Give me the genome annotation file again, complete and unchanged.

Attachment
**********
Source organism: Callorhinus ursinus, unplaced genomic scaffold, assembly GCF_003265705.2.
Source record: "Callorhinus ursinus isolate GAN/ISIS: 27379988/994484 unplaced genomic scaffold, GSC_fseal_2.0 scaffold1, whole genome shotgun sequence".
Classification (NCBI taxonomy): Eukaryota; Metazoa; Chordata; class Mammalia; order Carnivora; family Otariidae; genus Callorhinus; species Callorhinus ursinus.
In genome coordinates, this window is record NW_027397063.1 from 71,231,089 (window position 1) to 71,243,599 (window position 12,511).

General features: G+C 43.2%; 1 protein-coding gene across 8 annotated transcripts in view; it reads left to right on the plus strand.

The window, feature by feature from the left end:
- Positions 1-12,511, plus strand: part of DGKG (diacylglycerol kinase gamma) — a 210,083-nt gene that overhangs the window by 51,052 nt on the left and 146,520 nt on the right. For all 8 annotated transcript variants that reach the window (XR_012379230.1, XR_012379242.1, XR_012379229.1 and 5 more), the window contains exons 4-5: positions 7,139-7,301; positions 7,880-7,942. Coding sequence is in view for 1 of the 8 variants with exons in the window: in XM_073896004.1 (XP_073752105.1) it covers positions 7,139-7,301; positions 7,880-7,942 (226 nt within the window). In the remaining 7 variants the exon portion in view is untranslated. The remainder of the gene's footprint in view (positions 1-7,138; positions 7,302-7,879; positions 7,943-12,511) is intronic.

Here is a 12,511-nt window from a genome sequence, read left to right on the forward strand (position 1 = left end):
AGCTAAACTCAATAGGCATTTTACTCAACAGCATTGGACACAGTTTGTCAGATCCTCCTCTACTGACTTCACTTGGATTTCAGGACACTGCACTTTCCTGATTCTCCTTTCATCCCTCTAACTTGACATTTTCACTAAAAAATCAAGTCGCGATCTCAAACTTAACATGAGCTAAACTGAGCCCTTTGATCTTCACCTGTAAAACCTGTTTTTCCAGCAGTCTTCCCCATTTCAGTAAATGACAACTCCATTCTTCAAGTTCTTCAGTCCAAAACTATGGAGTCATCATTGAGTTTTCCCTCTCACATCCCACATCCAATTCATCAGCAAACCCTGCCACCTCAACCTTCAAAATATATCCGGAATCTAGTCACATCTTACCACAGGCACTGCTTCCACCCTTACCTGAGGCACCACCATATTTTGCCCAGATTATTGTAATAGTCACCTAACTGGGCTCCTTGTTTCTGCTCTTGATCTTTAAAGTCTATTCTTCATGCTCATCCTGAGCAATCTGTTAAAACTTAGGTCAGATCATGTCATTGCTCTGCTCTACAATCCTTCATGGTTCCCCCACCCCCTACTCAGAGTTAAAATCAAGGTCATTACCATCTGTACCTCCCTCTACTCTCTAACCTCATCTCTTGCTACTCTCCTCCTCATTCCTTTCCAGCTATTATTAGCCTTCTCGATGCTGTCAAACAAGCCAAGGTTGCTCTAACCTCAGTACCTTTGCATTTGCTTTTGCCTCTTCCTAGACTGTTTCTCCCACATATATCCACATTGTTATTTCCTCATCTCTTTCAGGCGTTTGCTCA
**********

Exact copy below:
Source organism: Callorhinus ursinus, unplaced genomic scaffold, assembly GCF_003265705.2.
Source record: "Callorhinus ursinus isolate GAN/ISIS: 27379988/994484 unplaced genomic scaffold, GSC_fseal_2.0 scaffold1, whole genome shotgun sequence".
Classification (NCBI taxonomy): Eukaryota; Metazoa; Chordata; class Mammalia; order Carnivora; family Otariidae; genus Callorhinus; species Callorhinus ursinus.
In genome coordinates, this window is record NW_027397063.1 from 71,231,089 (window position 1) to 71,243,599 (window position 12,511).

General features: G+C 43.2%; 1 protein-coding gene across 8 annotated transcripts in view; it reads left to right on the plus strand.

The window, feature by feature from the left end:
- Positions 1-12,511, plus strand: part of DGKG (diacylglycerol kinase gamma) — a 210,083-nt gene that overhangs the window by 51,052 nt on the left and 146,520 nt on the right. For all 8 annotated transcript variants that reach the window (XR_012379230.1, XR_012379242.1, XR_012379229.1 and 5 more), the window contains exons 4-5: positions 7,139-7,301; positions 7,880-7,942. Coding sequence is in view for 1 of the 8 variants with exons in the window: in XM_073896004.1 (XP_073752105.1) it covers positions 7,139-7,301; positions 7,880-7,942 (226 nt within the window). In the remaining 7 variants the exon portion in view is untranslated. The remainder of the gene's footprint in view (positions 1-7,138; positions 7,302-7,879; positions 7,943-12,511) is intronic.

Here is a 12,511-nt window from a genome sequence, read left to right on the forward strand (position 1 = left end):
AGCTAAACTCAATAGGCATTTTACTCAACAGCATTGGACACAGTTTGTCAGATCCTCCTCTACTGACTTCACTTGGATTTCAGGACACTGCACTTTCCTGATTCTCCTTTCATCCCTCTAACTTGACATTTTCACTAAAAAATCAAGTCGCGATCTCAAACTTAACATGAGCTAAACTGAGCCCTTTGATCTTCACCTGTAAAACCTGTTTTTCCAGCAGTCTTCCCCATTTCAGTAAATGACAACTCCATTCTTCAAGTTCTTCAGTCCAAAACTATGGAGTCATCATTGAGTTTTCCCTCTCACATCCCACATCCAATTCATCAGCAAACCCTGCCACCTCAACCTTCAAAATATATCCGGAATCTAGTCACATCTTACCACAGGCACTGCTTCCACCCTTACCTGAGGCACCACCATATTTTGCCCAGATTATTGTAATAGTCACCTAACTGGGCTCCTTGTTTCTGCTCTTGATCTTTAAAGTCTATTCTTCATGCTCATCCTGAGCAATCTGTTAAAACTTAGGTCAGATCATGTCATTGCTCTGCTCTACAATCCTTCATGGTTCCCCCACCCCCTACTCAGAGTTAAAATCAAGGTCATTACCATCTGTACCTCCCTCTACTCTCTAACCTCATCTCTTGCTACTCTCCTCCTCATTCCTTTCCAGCTATTATTAGCCTTCTCGATGCTGTCAAACAAGCCAAGGTTGCTCTAACCTCAGTACCTTTGCATTTGCTTTTGCCTCTTCCTAGACTGTTTCTCCCACATATATCCACATTGTTATTTCCTCATCTCTTTCAGGCGTTTGCTCA